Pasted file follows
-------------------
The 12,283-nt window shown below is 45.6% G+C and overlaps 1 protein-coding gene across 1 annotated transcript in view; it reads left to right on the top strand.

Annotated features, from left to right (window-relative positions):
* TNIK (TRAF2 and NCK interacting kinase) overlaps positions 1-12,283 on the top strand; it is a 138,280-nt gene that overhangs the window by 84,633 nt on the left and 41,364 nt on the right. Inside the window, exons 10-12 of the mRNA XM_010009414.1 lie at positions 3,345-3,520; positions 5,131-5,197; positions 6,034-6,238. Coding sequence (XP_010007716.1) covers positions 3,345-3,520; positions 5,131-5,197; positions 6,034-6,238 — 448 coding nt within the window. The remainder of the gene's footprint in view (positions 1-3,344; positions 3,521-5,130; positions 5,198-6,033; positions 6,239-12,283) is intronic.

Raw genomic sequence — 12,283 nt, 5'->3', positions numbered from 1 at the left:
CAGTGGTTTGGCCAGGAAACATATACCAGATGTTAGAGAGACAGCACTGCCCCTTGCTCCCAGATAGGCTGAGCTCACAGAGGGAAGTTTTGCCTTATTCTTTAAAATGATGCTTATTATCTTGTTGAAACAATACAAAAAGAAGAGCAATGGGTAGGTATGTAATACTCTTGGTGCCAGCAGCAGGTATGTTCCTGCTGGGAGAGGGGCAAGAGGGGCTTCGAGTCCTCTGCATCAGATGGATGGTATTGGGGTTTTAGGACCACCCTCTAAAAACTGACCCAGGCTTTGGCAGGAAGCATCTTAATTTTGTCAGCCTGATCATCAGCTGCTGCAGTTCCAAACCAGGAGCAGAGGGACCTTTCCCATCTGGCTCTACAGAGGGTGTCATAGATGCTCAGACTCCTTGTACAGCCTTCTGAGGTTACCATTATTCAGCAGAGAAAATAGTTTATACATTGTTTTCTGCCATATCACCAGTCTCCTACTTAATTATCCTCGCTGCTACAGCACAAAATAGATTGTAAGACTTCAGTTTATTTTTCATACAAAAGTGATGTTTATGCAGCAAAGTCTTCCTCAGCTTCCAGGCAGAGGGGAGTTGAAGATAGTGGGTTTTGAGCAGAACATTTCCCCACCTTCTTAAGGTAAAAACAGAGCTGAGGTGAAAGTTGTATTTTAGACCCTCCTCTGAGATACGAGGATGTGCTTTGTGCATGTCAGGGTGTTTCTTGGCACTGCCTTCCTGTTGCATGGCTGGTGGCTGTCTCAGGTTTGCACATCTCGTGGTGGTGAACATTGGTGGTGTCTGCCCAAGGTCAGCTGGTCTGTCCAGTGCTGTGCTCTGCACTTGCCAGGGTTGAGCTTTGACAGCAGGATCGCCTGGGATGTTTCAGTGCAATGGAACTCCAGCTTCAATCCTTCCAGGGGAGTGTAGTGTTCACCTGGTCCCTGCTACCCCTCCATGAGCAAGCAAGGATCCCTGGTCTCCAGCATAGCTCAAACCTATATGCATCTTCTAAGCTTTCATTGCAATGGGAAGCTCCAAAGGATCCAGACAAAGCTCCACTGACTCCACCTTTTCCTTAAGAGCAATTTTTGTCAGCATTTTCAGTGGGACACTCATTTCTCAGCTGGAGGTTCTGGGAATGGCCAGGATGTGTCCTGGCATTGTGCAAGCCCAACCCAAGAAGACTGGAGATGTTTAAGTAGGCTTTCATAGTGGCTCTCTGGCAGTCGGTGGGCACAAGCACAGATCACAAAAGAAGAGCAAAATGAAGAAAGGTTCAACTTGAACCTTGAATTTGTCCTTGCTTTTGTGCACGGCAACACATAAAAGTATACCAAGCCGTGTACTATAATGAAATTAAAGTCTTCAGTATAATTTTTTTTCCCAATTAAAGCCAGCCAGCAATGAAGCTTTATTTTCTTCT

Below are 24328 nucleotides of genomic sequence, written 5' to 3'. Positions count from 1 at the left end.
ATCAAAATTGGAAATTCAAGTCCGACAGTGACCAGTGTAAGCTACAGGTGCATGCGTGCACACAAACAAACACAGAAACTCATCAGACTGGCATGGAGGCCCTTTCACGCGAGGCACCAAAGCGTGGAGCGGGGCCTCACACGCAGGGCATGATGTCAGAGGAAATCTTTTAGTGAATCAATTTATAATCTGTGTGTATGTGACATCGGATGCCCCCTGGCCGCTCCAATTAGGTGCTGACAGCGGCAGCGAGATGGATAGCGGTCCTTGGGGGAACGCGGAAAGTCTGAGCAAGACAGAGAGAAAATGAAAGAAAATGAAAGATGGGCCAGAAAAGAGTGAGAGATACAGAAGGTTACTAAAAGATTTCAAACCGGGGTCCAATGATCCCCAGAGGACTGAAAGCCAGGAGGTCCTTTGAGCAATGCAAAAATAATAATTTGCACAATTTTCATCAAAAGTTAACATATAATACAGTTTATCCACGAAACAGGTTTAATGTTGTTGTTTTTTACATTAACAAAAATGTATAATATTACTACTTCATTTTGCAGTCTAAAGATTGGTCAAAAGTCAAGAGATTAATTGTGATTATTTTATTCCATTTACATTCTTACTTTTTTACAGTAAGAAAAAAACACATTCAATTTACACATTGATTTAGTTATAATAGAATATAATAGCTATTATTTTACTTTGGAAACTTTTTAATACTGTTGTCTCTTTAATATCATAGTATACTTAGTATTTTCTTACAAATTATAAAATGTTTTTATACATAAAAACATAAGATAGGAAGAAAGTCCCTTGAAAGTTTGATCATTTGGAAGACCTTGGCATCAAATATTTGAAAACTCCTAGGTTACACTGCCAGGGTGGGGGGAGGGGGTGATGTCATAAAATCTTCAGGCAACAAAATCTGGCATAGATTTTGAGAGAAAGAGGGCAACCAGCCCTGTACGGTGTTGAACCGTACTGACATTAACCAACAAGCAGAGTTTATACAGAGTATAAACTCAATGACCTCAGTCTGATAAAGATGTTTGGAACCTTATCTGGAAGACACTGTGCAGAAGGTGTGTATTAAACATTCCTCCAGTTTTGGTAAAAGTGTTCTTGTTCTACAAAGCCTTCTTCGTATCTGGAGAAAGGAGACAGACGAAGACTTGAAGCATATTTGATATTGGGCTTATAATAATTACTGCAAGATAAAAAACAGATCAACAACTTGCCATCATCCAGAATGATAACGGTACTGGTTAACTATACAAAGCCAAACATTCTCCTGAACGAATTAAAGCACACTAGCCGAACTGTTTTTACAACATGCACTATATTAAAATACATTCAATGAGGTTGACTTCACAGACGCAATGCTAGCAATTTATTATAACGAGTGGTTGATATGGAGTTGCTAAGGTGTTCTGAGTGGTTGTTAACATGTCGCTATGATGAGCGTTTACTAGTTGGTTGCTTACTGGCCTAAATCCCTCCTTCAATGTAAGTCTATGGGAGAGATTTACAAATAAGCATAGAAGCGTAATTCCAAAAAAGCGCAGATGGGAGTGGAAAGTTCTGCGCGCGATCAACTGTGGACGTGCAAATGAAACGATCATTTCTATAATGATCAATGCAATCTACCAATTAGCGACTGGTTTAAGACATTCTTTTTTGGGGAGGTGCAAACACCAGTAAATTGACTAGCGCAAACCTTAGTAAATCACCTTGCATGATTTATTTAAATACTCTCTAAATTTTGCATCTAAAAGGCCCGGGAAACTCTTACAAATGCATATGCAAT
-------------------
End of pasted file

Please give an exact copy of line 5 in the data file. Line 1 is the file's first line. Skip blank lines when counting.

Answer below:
CAGTGGTTTGGCCAGGAAACATATACCAGATGTTAGAGAGACAGCACTGCCCCTTGCTCCCAGATAGGCTGAGCTCACAGAGGGAAGTTTTGCCTTATTCTTTAAAATGATGCTTATTATCTTGTTGAAACAATACAAAAAGAAGAGCAATGGGTAGGTATGTAATACTCTTGGTGCCAGCAGCAGGTATGTTCCTGCTGGGAGAGGGGCAAGAGGGGCTTCGAGTCCTCTGCATCAGATGGATGGTATTGGGGTTTTAGGACCACCCTCTAAAAACTGACCCAGGCTTTGGCAGGAAGCATCTTAATTTTGTCAGCCTGATCATCAGCTGCTGCAGTTCCAAACCAGGAGCAGAGGGACCTTTCCCATCTGGCTCTACAGAGGGTGTCATAGATGCTCAGACTCCTTGTACAGCCTTCTGAGGTTACCATTATTCAGCAGAGAAAATAGTTTATACATTGTTTTCTGCCATATCACCAGTCTCCTACTTAATTATCCTCGCTGCTACAGCACAAAATAGATTGTAAGACTTCAGTTTATTTTTCATACAAAAGTGATGTTTATGCAGCAAAGTCTTCCTCAGCTTCCAGGCAGAGGGGAGTTGAAGATAGTGGGTTTTGAGCAGAACATTTCCCCACCTTCTTAAGGTAAAAACAGAGCTGAGGTGAAAGTTGTATTTTAGACCCTCCTCTGAGATACGAGGATGTGCTTTGTGCATGTCAGGGTGTTTCTTGGCACTGCCTTCCTGTTGCATGGCTGGTGGCTGTCTCAGGTTTGCACATCTCGTGGTGGTGAACATTGGTGGTGTCTGCCCAAGGTCAGCTGGTCTGTCCAGTGCTGTGCTCTGCACTTGCCAGGGTTGAGCTTTGACAGCAGGATCGCCTGGGATGTTTCAGTGCAATGGAACTCCAGCTTCAATCCTTCCAGGGGAGTGTAGTGTTCACCTGGTCCCTGCTACCCCTCCATGAGCAAGCAAGGATCCCTGGTCTCCAGCATAGCTCAAACCTATATGCATCTTCTAAGCTTTCATTGCAATGGGAAGCTCCAAAGGATCCAGACAAAGCTCCACTGACTCCACCTTTTCCTTAAGAGCAATTTTTGTCAGCATTTTCAGTGGGACACTCATTTCTCAGCTGGAGGTTCTGGGAATGGCCAGGATGTGTCCTGGCATTGTGCAAGCCCAACCCAAGAAGACTGGAGATGTTTAAGTAGGCTTTCATAGTGGCTCTCTGGCAGTCGGTGGGCACAAGCACAGATCACAAAAGAAGAGCAAAATGAAGAAAGGTTCAACTTGAACCTTGAATTTGTCCTTGCTTTTGTGCACGGCAACACATAAAAGTATACCAAGCCGTGTACTATAATGAAATTAAAGTCTTCAGTATAATTTTTTTTCCCAATTAAAGCCAGCCAGCAATGAAGCTTTATTTTCTTCT